Identification of MOSPD2, a novel molecular velcro bridging cellular organelles with the endoplasmic reticulum
MOSPD2 (green) is a resident protein of the endoplasmic reticulum (top cell). MOSPD2 allows the formation of contact sites between the endoplasmic reticulum and a wide variety of cellular organelles. Here, MOSPD2 allows the formation of contact sites between the endoplasmic reticulum and mitochondria (magenta, middle cell) as well as between the reticulum and endosomes (magenta, lower cell). Contact sites appear in white (middle and bottom).
June 1, 2018
Membrane contact sites are newly identified cellular structures that facilitate the communication and molecular exchanges between the different organelles of the cell. A study carried out by Catherine Tomasetto's team characterized a new protein called MOtile SPerm Domain-containing protein 2 (MOSPD2), which mediates the formation of contact sites between the endoplasmic reticulum and other cellular organeles such as endosomes, mitochondria and the Golgi apparatus. These results are published on June 1st 2018 in EMBO reports.
Eukaryotic cells are divided into functionally specialized sub-regions named organelles, which remain separated entities thanks to a limiting membrane. Within a cell, communications between organelles are coordinated by newly identified specific subcellular structures, called membrane contact sites. At these sites, the membranes of two distinct organelles are in close apposition.
The endoplasmic reticulum seems to be at the center of this type of communication. Indeed, this network of tubes and sheets which extends throughout the entire cytoplasm establishes extensive contacts with most organelles. On the surface of this network, VAP proteins are anchor points for proteins present on the surface of other organelles. VAP proteins interact with small protein motifs, called FFAT, present on different proteins located on other organelles such as endosomes, mitochondria and Golgi, thus bringing together the membranes of the ER and these other organelles.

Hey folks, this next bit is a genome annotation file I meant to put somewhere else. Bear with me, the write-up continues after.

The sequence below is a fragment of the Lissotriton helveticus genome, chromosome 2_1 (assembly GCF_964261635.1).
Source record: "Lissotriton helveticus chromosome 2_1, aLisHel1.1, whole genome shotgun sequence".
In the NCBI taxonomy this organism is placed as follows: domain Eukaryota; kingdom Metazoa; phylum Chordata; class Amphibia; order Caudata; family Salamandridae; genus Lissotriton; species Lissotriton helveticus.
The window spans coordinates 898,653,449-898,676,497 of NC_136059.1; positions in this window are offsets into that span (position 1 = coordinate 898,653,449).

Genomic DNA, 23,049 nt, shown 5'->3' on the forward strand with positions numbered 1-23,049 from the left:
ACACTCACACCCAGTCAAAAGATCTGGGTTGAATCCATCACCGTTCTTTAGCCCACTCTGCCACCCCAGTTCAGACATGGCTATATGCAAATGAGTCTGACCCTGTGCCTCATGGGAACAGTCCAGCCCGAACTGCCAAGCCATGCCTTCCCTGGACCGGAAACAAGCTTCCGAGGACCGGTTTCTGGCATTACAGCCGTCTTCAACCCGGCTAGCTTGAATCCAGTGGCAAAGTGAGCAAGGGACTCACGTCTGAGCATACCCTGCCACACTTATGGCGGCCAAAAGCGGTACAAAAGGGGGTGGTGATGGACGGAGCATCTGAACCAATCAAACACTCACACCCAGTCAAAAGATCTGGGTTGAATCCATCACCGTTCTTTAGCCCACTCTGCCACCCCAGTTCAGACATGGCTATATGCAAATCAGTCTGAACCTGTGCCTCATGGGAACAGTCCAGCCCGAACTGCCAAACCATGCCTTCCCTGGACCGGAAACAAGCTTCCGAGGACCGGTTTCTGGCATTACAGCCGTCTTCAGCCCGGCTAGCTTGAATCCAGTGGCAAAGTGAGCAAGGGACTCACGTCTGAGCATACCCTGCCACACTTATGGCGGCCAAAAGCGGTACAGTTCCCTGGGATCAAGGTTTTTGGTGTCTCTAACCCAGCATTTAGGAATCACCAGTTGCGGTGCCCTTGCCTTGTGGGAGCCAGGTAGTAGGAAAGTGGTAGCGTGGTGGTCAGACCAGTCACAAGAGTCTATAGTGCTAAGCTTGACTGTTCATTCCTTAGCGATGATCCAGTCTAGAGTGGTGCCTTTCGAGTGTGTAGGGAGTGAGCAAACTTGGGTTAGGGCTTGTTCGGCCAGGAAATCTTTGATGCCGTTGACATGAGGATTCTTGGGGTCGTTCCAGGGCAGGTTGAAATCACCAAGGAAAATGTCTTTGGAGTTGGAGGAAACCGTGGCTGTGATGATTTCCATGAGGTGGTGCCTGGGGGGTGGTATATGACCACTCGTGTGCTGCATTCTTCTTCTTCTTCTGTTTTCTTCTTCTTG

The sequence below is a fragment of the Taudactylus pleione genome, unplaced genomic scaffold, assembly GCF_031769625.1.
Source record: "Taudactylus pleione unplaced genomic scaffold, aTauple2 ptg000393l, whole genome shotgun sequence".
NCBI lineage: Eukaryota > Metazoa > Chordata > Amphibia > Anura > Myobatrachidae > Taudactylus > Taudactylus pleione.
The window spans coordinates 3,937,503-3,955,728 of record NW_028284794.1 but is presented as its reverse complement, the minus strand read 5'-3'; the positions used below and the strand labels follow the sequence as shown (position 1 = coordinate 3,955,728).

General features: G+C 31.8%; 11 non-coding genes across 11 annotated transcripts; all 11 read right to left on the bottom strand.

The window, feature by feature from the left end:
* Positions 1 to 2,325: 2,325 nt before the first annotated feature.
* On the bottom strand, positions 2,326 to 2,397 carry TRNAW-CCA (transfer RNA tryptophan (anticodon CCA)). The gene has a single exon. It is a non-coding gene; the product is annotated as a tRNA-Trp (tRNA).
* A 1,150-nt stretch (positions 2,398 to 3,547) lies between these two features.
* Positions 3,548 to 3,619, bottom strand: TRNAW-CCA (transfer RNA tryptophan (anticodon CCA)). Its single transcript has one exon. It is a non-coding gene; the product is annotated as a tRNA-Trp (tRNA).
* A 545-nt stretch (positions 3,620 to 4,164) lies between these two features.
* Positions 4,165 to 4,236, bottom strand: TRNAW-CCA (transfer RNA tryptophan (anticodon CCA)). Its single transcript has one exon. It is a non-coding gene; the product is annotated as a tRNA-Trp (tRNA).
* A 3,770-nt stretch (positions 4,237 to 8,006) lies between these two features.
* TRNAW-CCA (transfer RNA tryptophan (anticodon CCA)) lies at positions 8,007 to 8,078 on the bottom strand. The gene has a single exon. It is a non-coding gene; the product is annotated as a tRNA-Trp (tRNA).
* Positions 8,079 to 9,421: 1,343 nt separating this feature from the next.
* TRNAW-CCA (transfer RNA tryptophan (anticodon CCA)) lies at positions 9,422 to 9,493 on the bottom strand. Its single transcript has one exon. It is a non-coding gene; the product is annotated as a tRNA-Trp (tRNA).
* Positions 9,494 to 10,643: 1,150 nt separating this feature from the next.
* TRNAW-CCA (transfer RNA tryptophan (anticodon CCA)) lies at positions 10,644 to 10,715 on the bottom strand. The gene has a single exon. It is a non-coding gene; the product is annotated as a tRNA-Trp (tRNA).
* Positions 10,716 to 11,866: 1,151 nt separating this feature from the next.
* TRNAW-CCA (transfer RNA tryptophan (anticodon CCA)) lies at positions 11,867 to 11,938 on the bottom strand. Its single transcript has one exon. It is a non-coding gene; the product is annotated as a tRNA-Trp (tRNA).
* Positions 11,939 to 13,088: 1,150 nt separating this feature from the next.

Surprisingly, most contacts between the endoplasmic reticulum and the other organelles persist in the absence of VAP proteins, suggesting the presence of compensatory mechanisms. Accordingly, researchers proposed that there could be one or more other endoplasmic reticulum proteins involved in membrane contact site formation.
In this study, using a proteomic approach, the researchers identified a new protein from the surface of the endoplasmic reticulum called MOtile SPerm Domain-containing protein 2 (MOSPD2). They showed that MOSPD2 has a protein domain that binds the FFAT motif. By interacting with proteins having this motif, MOSPD2 build membrane contact sites between a variety of cellular organelles and the endoplasmic reticulum.
Thus, researchers have identified a new anchor point that links the endoplasmic reticulum with a variety of distinct organelles and coordinates the interaction between organelles.
This study was funded by the League Against Cancer, Institut national du cancer and Ministère de l’Enseignement supérieur et de la Recherche